Another famous gladiator was, in fact, a non-professional. Emperor Commodus (r. 180-192 CE) was keen and mad enough to compete himself in the arena, indeed, there were even rumours that he was the illegitimate son of a gladiator. One might argue that Commodus was a professional as he made sure to draw a fantastic salary for his appearances in the Colosseum. However, it is unlikely that Commodus, usually dressed as Mercury, was ever in any real danger during the hundreds of contests he fought in the arena, and his most frequent participation was as a slaughterer of wild animals, usually from a protected platform using a bow.

The End of the Show

Gladiator contests, at odds with the new Christian-minded Empire, finally came to an end in 404 CE. Emperor Honorius had closed down the gladiator schools five years before and the final straw for the games came when a monk from Asia Minor, one Telemachus, leapt between two gladiators to stop the bloodshed and the indignant crowd stoned the monk to death. Honorius in consequence formally prohibited gladiatorial contests, although, condemned criminals continued the wild animal hunts for another century or so. Many Romans no doubt lamented the loss of a pastime that was such a part of the fabric of Roman life, but the end of all things Roman was near, for, just six years later, the Visigoths led by Alaric would sack the Eternal City itself.


How Did Gladiatorial Games Evolve in Ancient Rome?

The gladiatorial games of ancient Rome are well-known today due to the numerous films produced over the last few decades where they play a role. The gladiators' fictional accounts show many truthful elements of the games but often mix different events from various periods of Roman history.

The reality is that the gladiatorial games played a major role in Roman culture from the early days of the Republic and the days of decline in the Empire. Archaeological, art historical, and textual evidence have allowed modern scholars to trace the evolution of the gladiatorial games from small private occasions that were associated with religion and rituals to the major events most people think of, which were for the most part designed to keep the people content and to eliminate enemies of the state.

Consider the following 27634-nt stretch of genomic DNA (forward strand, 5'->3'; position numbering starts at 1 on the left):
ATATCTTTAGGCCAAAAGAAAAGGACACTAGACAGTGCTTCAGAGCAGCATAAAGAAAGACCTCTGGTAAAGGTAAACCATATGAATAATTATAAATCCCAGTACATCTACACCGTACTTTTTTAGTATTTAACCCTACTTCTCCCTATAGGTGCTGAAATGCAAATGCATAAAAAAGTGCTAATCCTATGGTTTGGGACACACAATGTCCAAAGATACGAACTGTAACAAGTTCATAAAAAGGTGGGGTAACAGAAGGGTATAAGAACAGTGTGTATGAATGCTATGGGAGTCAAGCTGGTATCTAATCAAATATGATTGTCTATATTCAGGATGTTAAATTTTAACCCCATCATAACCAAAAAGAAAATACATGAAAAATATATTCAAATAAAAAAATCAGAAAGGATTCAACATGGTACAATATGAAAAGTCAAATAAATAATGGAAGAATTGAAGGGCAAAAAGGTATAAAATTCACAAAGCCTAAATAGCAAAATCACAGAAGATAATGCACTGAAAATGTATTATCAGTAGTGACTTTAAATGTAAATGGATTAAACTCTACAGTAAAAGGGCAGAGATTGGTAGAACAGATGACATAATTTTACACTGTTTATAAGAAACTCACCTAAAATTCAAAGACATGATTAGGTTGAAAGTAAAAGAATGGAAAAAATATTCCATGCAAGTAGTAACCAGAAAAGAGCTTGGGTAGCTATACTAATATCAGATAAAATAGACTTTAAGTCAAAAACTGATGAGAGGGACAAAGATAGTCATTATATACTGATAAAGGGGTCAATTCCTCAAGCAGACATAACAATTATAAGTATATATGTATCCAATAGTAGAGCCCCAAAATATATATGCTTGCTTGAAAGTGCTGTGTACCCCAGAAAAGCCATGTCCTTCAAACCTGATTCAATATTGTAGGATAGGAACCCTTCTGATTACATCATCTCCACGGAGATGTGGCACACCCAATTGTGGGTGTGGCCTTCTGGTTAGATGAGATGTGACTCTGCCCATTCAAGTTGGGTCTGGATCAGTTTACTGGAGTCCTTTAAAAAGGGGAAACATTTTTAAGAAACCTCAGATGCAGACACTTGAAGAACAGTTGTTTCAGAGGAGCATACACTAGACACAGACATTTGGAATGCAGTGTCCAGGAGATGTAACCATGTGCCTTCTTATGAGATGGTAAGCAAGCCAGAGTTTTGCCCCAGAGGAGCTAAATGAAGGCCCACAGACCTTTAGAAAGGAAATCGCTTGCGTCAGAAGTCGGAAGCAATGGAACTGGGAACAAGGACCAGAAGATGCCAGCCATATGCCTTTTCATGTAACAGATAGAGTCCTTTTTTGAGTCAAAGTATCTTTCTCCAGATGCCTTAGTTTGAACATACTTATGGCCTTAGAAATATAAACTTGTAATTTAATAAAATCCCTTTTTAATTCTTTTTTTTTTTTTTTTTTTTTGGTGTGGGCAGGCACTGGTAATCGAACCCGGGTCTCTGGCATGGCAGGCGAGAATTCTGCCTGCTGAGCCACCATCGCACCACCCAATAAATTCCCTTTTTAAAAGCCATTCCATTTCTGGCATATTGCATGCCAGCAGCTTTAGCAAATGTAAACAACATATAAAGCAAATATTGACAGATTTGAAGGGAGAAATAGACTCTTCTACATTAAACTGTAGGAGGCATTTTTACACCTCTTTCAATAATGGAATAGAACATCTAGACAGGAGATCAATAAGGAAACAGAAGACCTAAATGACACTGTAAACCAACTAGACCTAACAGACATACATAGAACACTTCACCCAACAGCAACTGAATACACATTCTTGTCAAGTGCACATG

Gladiatorial Games Defined

When one thinks of gladiatorial events today, images of men fighting each other with nets and tridents often first come to mind. Still, for many, images of men fighting ferocious big cats and other animals are also evoked. Actually, gladiatorial games and beast hunts were two different events, but they were both known as munera, which translated from Latin means “blood sports.”

Bloodsports became a hallmark of Roman culture from an early point, but another trademark of Roman culture was the tendency to categorize things, which the Romans did with their blood sports. The blood sport of hunting and killing animals for crowds, known as venation, is known from the Roman Republic era (509-first century BC), often playing a prominent role in military triumphs and public shows.

Although the Romans made beast hunting into a public event, its origins can be traced back to the Near East, where the kings of Egypt, Assyria, and other kingdoms killed lions to demonstrate their power and virility. [1] The first public beast hunt to be held in Rome took place in 186 BC, and from that point on, they became a regular occurrence in the amphitheaters around the city. The men hunting and killing the animals were usually free and professionals, but part of the entertainer class, so they were low on the Roman social scale. [2] The gladiatorial games' development is a bit harder to trace, although they also became a part of the Roman culture at an early point.

The earliest depictions of gladiatorial combat in Italy are the so-called Campanian gladiator frescoes, dated to the fourth century BC. Although no text accompanies the frescoes, it is believed that they show part of a funeral game probably fought by volunteers to the first bloodshed. Many other early gladiators were probably prisoners of war forced to fight in funeral games, which then evolved into skilled, professional fighters. The name “gladiator” is derived from the name of the sword many of the early gladiators used in the names, the gladius, indicating the martial background of the activity. [3]


The Hoplomachus — The Gladiators You Are Most Familiar With

Contrary to popular belief, many different types of Gladiators fought within the coliseums in Rome. Some were pitted against animals, some fought with little to no armor, and some were fully shielded and wielded lethal weapons. The ones commonly depicted in Hollywood as the fully armored Gladiator with a shield and a spear were known as the Hoplomachus. This class of Gladiators used to wear armor similar to a Roman soldier and would fight against similarly skilled fighters called the murmillo. They were best known for the entertainment they put on for the crowd using unique combat skills in a one-on-one duel as well as staged fights.